Tax cuts, the minimum wage, and incidence
Posted December 2, 2008on:
The Standard has been stating that tax cuts should be “fairer”. Now in principle I have no problem with things being “fairer” – however, defining what is fair very is subjective, and what the Standard sees as fair and what I see as fair might be different.
Still, both the Standard and No Right Turn go on to quantify what they feel is an injustice – the fact that a greater proportion of the tax cut will go to the wealthy. However, for what they are saying to be true, the wage everyone is paid following a tax cut must not change (or must change by the same lump sum) regardless of their current income – yet this is not the case.
Many moons ago we discussed tax incidence – I think it is time to run with this again, taking for granted some of the assumptions about the labour market that the Standard has provided us with over time.
Now I find this statistic misleading – however, it is a statistic that the good people at the Standard swear by, so I am willing to use it for this discussion. As a result, I can take it that people at the Standard believe that the minimum wage is a significant determinant of wages for the “low skilled” – not just because it provides a direct floor, but because it drives up wage for other, unconstrained jobs, given that firms like to keep certain wage differentials.
Furthermore, the people at the Standard believe that a minimum wage does not decrease the employment of people in this bracket – again, I am taking them at their word on this.
Ok, so the “poor” have a wage that is strongly fixed by the minimum wage. As a result, any tax cut will COMPLETELY flow into their pockets – as the minimum wage is a gross measure. This implies that the low income people that the Standard discusses will receive the entire tax cut – as their gross wage will not change.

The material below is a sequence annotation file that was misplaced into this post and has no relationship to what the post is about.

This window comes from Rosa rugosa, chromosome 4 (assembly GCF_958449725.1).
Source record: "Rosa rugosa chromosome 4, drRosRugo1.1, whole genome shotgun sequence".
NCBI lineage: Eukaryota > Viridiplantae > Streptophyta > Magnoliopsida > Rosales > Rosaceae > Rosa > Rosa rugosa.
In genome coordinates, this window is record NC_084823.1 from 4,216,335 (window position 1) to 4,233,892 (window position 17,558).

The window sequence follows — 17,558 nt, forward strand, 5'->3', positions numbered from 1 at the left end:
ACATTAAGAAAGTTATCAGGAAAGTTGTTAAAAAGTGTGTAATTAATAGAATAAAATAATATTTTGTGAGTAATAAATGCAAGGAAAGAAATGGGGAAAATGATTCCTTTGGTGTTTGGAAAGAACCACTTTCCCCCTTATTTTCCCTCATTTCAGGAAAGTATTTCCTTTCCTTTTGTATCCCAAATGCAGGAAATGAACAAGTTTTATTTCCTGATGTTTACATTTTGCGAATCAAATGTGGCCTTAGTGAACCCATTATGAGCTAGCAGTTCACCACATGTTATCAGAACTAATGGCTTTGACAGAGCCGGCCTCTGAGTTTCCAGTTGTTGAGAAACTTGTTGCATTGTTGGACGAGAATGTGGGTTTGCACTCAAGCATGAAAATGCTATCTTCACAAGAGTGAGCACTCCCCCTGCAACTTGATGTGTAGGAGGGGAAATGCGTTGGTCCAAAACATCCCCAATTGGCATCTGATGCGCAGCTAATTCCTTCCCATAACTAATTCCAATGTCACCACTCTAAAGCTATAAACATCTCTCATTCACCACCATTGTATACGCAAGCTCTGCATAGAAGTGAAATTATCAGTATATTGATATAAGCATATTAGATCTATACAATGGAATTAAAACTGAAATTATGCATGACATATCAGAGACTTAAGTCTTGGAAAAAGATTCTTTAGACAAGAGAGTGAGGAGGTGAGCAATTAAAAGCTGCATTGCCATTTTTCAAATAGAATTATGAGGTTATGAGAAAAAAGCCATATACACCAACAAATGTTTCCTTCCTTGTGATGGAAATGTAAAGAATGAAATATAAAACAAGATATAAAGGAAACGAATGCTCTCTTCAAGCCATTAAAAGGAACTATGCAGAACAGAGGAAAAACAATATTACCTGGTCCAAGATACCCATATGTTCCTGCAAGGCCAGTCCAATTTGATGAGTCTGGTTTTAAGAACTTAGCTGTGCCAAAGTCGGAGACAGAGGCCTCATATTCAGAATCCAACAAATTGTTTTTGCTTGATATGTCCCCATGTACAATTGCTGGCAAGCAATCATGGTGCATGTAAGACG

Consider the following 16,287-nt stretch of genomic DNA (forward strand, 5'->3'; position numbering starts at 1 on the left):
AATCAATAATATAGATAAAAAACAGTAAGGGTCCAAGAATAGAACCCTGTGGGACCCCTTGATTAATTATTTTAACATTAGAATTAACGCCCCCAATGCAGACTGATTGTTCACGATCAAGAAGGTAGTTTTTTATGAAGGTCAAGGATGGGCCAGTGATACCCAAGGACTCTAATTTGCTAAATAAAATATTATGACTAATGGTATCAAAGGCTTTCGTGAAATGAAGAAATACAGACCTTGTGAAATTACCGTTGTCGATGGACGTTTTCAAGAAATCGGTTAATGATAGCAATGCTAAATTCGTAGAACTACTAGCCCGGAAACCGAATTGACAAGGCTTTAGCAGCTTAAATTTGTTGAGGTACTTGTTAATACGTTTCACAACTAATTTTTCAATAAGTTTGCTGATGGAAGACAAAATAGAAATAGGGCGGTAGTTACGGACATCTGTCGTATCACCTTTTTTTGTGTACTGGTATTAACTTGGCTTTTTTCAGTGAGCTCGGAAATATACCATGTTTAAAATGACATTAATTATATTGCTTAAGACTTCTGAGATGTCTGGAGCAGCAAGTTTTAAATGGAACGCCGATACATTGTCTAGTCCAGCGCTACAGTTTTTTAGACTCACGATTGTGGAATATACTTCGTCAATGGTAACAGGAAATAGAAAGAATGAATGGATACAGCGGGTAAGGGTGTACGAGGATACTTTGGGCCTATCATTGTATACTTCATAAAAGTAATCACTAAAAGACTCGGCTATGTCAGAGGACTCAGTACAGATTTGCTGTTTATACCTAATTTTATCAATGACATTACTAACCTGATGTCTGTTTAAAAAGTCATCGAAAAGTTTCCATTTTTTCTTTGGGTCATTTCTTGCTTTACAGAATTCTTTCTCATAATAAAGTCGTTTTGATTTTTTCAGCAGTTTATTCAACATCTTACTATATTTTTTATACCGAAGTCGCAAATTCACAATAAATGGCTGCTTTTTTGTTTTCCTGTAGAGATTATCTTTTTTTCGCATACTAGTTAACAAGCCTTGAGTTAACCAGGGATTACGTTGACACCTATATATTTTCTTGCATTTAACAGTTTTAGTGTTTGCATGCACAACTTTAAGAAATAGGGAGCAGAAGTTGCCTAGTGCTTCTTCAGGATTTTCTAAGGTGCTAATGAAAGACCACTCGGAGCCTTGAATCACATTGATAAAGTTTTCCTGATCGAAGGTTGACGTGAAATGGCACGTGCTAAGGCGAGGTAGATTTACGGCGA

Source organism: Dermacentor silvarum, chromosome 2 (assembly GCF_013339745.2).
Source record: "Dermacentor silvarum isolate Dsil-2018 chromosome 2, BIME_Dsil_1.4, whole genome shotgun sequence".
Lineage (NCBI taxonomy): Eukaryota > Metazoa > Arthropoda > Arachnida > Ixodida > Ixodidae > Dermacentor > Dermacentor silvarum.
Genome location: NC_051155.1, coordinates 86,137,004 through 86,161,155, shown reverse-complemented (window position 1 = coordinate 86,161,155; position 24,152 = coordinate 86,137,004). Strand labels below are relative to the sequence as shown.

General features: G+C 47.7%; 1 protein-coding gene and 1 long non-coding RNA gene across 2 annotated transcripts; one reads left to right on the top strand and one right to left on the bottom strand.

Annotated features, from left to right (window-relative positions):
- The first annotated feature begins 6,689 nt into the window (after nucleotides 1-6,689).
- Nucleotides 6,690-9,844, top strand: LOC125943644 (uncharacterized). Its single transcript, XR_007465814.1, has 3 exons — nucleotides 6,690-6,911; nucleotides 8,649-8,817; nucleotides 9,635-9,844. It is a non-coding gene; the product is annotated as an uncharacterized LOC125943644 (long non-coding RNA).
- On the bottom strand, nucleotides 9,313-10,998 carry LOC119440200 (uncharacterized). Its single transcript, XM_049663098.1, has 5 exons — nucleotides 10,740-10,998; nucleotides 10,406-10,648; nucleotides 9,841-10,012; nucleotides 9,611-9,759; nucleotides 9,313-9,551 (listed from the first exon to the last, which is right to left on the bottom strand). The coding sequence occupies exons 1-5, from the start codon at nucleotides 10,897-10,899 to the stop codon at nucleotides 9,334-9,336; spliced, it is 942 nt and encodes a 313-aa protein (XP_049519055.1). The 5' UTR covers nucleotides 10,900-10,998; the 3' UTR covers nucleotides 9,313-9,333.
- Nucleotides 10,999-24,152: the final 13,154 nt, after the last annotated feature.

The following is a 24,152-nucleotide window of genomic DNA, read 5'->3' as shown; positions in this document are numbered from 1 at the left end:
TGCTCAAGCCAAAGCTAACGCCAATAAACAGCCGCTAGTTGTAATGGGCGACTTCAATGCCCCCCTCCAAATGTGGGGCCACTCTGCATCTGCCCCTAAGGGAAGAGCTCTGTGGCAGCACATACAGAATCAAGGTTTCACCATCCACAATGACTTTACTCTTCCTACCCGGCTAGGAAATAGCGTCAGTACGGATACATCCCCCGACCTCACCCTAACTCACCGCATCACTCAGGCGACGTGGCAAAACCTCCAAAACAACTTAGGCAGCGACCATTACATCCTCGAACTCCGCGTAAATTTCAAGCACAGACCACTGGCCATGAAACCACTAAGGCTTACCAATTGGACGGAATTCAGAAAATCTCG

Now, people on higher incomes (where the minimum wage is not a relevant factor) will not receive the entire benefit of the tax cut. Fundamentally, these people have some “bargaining power” and their employer has some bargaining power. As a result, the tax cut “increases the surplus” associated with the persons employment, and as a result that surplus will be split between the employer and employee. Ultimately, people on higher incomes will experience slower wage growth for a few years following the tax cut, until the additional surplus has been distributed.
As a result, according to the fundamental assumptions that the Standard makes about the labour market in New Zealand, the “gains” from the tax cut fall more heavily to the poor than their graph indicates. Does this make the current tax cut appear more fair?
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